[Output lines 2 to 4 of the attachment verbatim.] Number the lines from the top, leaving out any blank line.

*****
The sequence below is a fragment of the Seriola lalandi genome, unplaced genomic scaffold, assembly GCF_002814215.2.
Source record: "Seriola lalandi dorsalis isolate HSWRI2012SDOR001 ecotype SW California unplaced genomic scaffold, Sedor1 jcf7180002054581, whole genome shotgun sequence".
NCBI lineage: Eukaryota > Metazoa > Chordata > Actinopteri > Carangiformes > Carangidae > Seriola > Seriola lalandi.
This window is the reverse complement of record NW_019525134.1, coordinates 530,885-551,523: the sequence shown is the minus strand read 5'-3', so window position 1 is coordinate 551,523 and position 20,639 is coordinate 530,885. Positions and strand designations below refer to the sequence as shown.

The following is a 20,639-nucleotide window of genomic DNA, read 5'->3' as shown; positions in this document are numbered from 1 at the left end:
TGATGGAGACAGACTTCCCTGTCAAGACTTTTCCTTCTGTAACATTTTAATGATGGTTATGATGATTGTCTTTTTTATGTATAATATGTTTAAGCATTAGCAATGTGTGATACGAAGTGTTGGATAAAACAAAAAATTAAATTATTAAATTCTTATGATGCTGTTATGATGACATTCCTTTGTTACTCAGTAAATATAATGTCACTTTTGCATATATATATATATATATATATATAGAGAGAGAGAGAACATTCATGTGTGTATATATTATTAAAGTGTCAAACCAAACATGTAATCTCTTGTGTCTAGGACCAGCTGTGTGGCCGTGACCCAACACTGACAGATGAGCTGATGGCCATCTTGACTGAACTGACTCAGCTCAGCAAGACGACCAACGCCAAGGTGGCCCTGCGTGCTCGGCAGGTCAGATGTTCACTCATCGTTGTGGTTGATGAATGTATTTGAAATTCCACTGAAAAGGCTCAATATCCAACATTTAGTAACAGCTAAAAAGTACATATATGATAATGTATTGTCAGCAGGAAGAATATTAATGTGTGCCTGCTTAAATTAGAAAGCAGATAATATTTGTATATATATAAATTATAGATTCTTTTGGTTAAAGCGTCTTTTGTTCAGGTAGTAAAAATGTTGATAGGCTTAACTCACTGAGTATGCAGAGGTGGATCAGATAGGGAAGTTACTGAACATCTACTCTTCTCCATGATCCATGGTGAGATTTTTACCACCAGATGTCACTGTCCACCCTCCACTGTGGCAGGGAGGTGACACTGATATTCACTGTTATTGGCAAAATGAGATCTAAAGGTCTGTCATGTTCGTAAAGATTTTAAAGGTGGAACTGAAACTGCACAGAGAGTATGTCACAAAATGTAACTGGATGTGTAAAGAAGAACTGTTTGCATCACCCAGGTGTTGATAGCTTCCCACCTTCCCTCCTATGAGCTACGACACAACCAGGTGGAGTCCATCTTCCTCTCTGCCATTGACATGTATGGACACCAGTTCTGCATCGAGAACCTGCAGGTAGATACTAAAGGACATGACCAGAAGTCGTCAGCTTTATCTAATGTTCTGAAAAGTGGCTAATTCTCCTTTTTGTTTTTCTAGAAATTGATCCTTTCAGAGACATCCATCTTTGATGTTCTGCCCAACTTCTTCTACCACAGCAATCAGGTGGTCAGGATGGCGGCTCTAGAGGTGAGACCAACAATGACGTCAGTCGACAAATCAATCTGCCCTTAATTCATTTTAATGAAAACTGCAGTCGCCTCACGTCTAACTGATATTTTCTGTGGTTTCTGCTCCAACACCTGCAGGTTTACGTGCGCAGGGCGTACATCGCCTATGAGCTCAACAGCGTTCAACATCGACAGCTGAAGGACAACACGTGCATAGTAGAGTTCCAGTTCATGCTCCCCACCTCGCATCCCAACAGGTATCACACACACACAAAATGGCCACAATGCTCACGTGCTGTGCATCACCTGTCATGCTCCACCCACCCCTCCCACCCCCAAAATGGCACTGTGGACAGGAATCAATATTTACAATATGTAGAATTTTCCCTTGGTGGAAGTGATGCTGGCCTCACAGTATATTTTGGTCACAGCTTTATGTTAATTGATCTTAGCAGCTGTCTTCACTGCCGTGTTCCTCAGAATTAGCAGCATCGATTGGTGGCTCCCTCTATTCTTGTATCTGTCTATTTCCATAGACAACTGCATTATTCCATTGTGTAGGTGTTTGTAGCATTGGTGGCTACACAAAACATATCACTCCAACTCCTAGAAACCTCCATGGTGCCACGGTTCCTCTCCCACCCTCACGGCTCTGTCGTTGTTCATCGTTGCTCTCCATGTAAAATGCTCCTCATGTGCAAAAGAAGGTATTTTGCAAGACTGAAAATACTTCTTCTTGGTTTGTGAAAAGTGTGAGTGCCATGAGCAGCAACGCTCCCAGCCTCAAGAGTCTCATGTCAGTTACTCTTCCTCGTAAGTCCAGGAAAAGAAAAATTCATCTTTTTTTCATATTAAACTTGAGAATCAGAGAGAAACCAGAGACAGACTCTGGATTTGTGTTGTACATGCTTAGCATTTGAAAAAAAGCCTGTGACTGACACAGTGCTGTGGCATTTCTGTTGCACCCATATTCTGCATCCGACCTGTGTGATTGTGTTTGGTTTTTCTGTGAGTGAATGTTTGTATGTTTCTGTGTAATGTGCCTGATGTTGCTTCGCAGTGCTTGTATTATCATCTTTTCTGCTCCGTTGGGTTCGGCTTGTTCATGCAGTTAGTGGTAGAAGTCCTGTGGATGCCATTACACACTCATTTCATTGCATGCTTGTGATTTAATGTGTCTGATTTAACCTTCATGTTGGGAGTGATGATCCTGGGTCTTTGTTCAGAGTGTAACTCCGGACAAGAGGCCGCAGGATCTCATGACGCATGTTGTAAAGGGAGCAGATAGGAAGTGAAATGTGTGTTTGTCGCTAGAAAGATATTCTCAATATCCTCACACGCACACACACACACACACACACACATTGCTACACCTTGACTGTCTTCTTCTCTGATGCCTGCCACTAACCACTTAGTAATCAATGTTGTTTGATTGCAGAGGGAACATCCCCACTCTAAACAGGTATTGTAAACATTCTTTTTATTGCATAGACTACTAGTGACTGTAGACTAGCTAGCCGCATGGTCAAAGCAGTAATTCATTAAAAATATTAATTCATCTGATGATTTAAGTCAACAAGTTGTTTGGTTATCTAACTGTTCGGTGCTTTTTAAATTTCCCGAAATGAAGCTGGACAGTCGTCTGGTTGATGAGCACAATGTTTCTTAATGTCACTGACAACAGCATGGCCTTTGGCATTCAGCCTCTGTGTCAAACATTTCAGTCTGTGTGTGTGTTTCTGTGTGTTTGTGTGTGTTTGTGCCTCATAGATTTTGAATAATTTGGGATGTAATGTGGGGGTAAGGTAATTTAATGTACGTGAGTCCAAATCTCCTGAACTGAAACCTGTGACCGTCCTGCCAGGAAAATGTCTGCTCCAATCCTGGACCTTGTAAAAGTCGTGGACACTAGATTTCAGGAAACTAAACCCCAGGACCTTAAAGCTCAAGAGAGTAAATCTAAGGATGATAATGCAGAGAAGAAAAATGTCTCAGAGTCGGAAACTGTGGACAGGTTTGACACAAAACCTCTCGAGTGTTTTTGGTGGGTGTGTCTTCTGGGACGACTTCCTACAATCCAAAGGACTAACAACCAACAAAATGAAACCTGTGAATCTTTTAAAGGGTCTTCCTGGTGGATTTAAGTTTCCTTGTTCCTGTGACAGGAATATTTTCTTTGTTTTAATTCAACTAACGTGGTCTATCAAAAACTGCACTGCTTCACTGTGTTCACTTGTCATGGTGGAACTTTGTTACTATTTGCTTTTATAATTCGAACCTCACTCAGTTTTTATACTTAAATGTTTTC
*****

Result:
Source record: "Seriola lalandi dorsalis isolate HSWRI2012SDOR001 ecotype SW California unplaced genomic scaffold, Sedor1 jcf7180002054581, whole genome shotgun sequence".
NCBI lineage: Eukaryota > Metazoa > Chordata > Actinopteri > Carangiformes > Carangidae > Seriola > Seriola lalandi.
This window is the reverse complement of record NW_019525134.1, coordinates 530,885-551,523: the sequence shown is the minus strand read 5'-3', so window position 1 is coordinate 551,523 and position 20,639 is coordinate 530,885. Positions and strand designations below refer to the sequence as shown.